When Michelle Incanno ordered her venti-house-blend-nonfat-two-Splenda at her Springboro Starbucks last week she got more than she bargained for… and more than she could stomach. Printed on the cup was this —
“Why in moments of crisis do we ask God for strength and help? As cognitive beings, why would we ask something that may well be a figment of our imaginations for guidance? Why not search inside ourselves for the power to overcome? After all, we are strong enough to cause most of the catastrophes we need to endure.”
The quote isn’t Starbucks’ own, but instead another customer’s… part of Starbucks’ “The Way I See It” collection of viewpoints and conversation-starters than have graced their cups for some two years now. Regardless, it didn’t play well in Springboro… at least not with Incanno. She’s vowed never to darken Starbucks’ door again.
“As someone who loves God, I was so offended by that. I don’t think there needs to be religious dialogue on it. I just want coffee.”
This doesn’t appear to be a case of someone not understanding that the message on the cup isn’t the opinion of Starbucks itself. She understands. She just doesn’t care. Which is a shame, of course, but also much more.
Let’s move beyond this specific message itself for a moment and examine the underlying principle at play here. The way *I* see it, these United States are now largely populated by folks so tightly bound-up in their own ideology and narrow philosophy that they bristle at, vilify and reject any point of view that differs demonstrably from their own. Heaven forbid they engage that point of view and explore it. More, such folk are more than willing to paint with a brush so broad it daubs and splashes both the author of the message and its publisher equally, as though they were one and the same. This is, at best, a spurious argument… at worst, it’s the stuff that our daily discourse has ground down to: demagogy.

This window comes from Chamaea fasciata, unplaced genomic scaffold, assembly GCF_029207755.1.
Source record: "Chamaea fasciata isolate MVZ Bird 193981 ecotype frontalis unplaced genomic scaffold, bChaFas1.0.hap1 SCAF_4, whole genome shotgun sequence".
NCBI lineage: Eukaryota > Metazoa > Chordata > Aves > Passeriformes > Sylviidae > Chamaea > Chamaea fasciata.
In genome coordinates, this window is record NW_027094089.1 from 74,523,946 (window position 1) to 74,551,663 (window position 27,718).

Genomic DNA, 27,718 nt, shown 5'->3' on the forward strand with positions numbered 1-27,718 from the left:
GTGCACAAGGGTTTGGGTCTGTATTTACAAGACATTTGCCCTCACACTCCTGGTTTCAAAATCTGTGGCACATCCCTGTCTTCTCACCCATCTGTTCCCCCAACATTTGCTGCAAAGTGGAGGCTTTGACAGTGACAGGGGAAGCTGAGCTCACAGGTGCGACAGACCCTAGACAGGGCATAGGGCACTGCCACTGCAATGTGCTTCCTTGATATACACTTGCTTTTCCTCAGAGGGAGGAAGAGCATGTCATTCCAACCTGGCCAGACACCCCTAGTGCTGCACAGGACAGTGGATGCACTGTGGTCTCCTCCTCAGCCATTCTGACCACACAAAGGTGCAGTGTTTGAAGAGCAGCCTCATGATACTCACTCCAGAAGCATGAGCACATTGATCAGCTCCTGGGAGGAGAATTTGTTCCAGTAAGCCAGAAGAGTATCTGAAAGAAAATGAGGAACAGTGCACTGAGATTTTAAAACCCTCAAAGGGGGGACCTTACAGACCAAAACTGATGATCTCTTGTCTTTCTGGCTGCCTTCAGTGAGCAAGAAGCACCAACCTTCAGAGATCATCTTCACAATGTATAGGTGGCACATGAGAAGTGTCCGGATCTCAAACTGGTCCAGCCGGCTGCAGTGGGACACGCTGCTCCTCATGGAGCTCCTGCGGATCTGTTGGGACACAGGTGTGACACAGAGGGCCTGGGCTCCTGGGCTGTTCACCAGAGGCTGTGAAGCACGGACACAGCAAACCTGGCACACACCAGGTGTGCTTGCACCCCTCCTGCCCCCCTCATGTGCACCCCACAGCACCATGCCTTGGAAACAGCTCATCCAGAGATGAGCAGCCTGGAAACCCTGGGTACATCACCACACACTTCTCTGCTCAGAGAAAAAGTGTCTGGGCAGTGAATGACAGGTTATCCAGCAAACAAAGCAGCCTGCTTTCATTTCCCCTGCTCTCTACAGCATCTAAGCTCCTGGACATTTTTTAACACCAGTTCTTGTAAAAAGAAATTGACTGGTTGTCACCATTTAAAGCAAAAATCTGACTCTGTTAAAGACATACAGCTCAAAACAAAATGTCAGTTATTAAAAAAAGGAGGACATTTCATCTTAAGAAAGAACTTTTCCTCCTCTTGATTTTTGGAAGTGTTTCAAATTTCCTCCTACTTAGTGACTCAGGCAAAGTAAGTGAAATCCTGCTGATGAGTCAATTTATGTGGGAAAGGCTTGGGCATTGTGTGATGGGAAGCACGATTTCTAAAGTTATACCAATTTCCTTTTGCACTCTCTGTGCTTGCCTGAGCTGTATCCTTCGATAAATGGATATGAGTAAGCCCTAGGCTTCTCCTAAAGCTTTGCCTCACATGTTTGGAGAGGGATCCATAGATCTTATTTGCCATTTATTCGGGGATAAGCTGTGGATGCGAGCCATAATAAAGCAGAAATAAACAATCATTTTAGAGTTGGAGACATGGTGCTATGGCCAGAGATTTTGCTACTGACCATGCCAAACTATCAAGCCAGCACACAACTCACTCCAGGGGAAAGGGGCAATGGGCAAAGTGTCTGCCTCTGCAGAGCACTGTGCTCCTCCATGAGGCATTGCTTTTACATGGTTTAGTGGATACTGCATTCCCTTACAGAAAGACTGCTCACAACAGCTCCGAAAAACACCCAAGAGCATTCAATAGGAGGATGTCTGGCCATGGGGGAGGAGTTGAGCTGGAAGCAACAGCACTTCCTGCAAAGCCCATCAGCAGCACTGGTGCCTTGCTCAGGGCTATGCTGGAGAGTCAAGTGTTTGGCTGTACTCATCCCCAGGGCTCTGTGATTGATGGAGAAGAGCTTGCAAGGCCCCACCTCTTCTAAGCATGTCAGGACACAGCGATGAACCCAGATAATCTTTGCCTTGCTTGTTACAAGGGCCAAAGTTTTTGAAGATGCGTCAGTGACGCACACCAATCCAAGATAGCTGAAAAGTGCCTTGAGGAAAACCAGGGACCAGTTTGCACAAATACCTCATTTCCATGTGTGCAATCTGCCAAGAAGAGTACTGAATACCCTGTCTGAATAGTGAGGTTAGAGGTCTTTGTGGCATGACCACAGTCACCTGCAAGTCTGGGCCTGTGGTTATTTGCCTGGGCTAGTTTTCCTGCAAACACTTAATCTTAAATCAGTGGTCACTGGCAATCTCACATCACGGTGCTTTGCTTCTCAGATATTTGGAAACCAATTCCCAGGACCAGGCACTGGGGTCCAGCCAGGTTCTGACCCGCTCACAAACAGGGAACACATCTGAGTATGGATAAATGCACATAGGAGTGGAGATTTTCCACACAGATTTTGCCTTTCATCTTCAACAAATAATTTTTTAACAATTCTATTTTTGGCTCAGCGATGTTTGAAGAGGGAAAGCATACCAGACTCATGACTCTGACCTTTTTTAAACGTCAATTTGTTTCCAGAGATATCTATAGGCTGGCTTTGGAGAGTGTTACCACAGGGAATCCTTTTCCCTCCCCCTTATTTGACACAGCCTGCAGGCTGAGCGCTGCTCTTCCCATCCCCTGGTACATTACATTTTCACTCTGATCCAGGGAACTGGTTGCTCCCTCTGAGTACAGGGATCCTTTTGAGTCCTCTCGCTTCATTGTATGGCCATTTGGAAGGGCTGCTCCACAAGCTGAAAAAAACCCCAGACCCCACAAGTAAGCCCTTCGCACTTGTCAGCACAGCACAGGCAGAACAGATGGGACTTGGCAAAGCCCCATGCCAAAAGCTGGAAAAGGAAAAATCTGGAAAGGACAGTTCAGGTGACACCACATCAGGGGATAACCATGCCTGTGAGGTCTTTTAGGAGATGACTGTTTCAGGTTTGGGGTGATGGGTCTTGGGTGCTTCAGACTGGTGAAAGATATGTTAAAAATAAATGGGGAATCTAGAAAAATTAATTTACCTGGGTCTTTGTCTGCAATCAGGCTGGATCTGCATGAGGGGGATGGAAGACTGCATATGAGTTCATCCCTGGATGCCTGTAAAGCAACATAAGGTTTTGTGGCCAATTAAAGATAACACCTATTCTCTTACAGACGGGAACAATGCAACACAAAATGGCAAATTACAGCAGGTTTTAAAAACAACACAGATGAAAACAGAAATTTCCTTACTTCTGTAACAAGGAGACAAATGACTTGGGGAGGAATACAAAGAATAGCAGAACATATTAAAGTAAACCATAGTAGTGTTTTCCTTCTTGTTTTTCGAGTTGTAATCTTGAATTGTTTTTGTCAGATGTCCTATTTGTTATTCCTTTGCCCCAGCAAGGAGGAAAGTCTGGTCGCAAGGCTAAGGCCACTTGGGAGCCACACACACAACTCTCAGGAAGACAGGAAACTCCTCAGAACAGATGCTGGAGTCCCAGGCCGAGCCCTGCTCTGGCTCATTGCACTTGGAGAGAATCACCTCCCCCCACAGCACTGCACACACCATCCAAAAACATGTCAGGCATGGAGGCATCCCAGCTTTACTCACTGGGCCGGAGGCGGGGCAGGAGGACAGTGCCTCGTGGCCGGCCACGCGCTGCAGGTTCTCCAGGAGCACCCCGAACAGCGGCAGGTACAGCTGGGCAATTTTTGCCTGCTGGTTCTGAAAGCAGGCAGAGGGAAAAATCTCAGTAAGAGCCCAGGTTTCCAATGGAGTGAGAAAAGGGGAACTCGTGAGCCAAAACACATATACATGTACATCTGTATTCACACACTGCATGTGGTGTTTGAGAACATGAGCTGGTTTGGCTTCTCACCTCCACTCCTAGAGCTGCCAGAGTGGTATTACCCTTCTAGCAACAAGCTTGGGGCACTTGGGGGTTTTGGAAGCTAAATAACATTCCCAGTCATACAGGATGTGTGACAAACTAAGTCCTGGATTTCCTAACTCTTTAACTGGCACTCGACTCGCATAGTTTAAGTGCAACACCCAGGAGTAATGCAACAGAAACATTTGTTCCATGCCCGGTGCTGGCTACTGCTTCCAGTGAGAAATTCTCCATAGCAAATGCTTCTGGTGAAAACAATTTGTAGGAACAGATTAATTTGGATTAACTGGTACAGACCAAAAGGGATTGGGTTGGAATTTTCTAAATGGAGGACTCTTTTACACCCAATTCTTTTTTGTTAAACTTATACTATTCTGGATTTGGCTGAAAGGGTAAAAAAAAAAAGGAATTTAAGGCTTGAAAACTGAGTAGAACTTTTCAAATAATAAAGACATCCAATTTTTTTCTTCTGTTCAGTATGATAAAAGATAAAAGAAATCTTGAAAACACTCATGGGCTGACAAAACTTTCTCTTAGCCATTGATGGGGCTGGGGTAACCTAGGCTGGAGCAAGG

Maybe I underestimated what Starbucks was up to with their The Way I See It series. Me, I thought they were simply looking to start conversations in the coffee house. Perhaps, instead, they’re trying to teach us how to have a conversation again. ‘Cause it sure enough appears we’ve forgotten.
I have issues with some of Starbucks coffee purchasing practices. I have issues with some of their employment practices. But I have new found respect for Starbucks’ effort to play a role in fostering conversation and community… even when it means printing a point of view that doesn’t play well in Peoria. Or Springboro.